Join us on our inspirational tour through California, where we’ll introduce you to our most influential designers…
California Cool was one of the most inspiring design movements of the 20th century, bringing a wide variety of creative influencers from the 1940s onwards. Many of our own furniture products here at Spacestor are inspired by the heritage of Californian design so we’d like to take a moment to introduce a movement that has changed the way we live, and the way our world looks now.
The New Way of Living
In the words of Justin McGuirk, curator of this summer’s blockbuster exhibition “California: Designing Freedom” at the Design Museum, London, the Golden State is “a place that takes personal liberty and the idea of freedom seriously, and this has been translated into the designs and technologies born there.” Since the end of World War II, Californian designers were busy inventing a new way of living that was characterised by optimism, experimentation and daring. They believed that good design would make for a better world, and history has proved them right.
But what else did Californian designers have in common? Certain themes have cropped up again and again, including: an innovative approach to the way things are made and the materials they are made from; a love of originality; a desire to provide cutting-edge design for everyone, for the many not the few; a fondness for vibrant colours and psychedelic patterns; and a spirit that’s laidback, open-minded and free from constraints. Above all, they made things that were cool, and modern.
A Collaborative Approach
The legendary husband-and-wife design team Charles and Ray Eames’s old home in Pacific Palisades, Los Angeles is still maintained as a museum of airy, open living, and remains a great source of inspiration for anyone with an interest in California Cool; we can’t recommend a visit there enough. However, in the decades following World War II, it was really the Eames’s Venice Beach office that became a creative hub around which designers congregated, and where they collaborated on all kinds of interdisciplinary projects.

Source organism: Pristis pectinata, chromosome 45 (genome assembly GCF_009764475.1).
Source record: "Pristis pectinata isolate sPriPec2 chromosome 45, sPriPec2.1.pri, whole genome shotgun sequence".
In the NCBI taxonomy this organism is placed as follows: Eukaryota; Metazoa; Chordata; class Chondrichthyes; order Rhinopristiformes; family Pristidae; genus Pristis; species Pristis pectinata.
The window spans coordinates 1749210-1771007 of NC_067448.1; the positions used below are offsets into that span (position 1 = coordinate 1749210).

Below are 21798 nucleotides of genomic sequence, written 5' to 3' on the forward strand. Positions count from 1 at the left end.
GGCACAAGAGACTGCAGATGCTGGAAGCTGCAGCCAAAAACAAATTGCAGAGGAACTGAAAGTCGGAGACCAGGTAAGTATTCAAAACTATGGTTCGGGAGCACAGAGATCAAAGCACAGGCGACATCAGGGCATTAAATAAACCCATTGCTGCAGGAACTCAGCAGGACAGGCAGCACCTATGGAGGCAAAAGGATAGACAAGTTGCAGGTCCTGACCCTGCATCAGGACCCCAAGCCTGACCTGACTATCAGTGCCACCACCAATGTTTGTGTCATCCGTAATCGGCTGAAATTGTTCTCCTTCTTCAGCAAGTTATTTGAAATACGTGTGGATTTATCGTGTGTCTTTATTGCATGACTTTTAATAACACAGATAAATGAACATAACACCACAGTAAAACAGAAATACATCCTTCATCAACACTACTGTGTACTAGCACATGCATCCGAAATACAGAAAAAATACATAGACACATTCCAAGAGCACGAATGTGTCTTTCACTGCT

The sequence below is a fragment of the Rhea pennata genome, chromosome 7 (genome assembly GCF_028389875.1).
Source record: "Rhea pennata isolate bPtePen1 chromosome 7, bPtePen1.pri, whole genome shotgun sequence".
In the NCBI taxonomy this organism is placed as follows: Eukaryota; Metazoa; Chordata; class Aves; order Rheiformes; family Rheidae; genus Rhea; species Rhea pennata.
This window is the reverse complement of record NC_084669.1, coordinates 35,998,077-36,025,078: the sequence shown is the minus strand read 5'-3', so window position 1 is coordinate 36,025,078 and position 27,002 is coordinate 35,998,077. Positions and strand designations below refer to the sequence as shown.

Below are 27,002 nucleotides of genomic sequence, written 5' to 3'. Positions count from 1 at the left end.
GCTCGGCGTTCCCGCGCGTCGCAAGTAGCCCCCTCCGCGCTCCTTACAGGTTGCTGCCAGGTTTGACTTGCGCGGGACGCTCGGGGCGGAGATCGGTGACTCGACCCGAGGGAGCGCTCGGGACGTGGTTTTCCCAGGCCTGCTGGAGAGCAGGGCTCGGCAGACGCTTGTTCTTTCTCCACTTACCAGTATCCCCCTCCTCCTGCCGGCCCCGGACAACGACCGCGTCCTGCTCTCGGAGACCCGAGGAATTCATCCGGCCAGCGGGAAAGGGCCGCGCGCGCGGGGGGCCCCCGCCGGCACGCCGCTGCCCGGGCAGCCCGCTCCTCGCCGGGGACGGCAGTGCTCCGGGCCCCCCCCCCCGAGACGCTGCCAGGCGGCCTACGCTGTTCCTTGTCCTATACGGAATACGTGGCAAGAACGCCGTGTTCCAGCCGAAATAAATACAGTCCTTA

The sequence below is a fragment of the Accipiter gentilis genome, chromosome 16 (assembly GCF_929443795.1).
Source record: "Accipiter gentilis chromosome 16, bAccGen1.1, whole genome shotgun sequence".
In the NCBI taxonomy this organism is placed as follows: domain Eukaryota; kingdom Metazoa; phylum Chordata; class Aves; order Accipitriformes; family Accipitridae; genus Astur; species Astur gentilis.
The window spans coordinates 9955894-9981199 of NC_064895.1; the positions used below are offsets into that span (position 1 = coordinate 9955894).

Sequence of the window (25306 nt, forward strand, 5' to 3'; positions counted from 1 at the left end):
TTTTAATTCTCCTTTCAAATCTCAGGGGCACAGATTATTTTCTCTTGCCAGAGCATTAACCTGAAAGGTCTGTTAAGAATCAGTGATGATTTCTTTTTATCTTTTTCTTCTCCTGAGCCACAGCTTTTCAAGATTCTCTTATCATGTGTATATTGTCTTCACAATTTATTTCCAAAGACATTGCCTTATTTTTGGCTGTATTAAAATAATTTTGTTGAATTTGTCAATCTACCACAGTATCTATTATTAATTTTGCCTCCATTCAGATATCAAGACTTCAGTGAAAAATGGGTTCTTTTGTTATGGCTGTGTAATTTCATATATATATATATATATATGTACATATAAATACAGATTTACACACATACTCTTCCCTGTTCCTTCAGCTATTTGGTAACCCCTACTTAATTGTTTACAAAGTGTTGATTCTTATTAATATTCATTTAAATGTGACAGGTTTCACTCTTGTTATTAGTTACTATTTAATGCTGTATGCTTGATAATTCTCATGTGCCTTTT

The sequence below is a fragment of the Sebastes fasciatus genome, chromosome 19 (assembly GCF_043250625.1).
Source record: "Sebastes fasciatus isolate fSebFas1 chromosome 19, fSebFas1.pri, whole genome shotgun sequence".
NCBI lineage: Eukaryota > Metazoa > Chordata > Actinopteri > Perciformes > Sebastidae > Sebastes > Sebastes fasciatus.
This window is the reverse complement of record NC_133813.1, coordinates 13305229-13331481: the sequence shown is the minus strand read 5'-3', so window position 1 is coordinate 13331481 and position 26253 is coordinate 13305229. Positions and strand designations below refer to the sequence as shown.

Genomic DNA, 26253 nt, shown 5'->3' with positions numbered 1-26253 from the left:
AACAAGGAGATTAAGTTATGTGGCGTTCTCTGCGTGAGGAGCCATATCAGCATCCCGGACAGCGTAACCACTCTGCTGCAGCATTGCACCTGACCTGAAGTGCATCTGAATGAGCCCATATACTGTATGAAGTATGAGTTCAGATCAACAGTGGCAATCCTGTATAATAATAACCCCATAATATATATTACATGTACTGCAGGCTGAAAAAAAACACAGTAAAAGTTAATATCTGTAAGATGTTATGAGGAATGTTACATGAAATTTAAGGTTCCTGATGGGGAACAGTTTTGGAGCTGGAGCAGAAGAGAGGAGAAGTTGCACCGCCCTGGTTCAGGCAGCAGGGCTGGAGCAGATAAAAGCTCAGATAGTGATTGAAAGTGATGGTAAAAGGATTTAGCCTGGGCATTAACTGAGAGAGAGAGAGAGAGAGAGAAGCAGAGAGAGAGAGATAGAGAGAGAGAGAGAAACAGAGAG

For instance, Deborah Sussman worked as its art director for a decade, taking on such unusual projects as going to Mexico to photograph particularly captivating examples of its indigenous folk culture for the Eames’s 1957 film “Day of the Dead”. She later went on to found her own practice and designed the joyful, prismatic graphic identity of the 1984 Los Angeles Olympics.
One distinctive feature of the time was that graphic designers, furniture designers, architects and artists were all cross-pollinating one another’s ideas in ways that weren’t happening elsewhere. On the sunny West Coast, the boundaries that traditionally existed between their disciplines were completely disregarded; the style of California Cool became a style of collaboration, and this is yet another way in which it was ahead of its time.
Of course it helped that the 1950s were a golden age for Southern California. In Los Angeles at the time there were artists like a young Ed Ruscha, making his paintings of gas stations, jazz musicians like Charles Mingus, even avant-garde composers like Arnold Schoenberg. Only a short drive away in Palm Springs, architects such as Richard Neutra were making futuristic buildings that would come to define mid-century modernism. Meanwhile the booming entertainment industry was sending bold examples of Californian graphic design around the world: from John Van Hamersveld’s psychedelic posters for countercultural icons like Jimi Hendrix, to Saul Bass’s paper cut-out title sequences. Together, they were inventing the way the modern world would look.
The Spirit of California
Californian designers wanted to create a completely new aesthetic – and they succeeded. But it was also about more than just an aesthetic. California Cool represents a spirit that’s modern, easy-going and highly desirable. It came from a time when the world was a blank canvas and minds were wild and free, and it’s because of this that so many of the designers associated with the movement are still such huge influencers today. California, as Louise Sandhaus describes in her book “Earthquakes, Mudslides, Fires and Riots: California and Graphic Design, 1936–1986”, will always be “a place of boundless reinvention and innovation … a place of great creativity, freedom, and social consciousness, where the status quo undergoes constant renovation.”
California Cool will never go away, and in the following weeks we’ll be introducing you to a selection of our favourite Californian designers right here on our blog.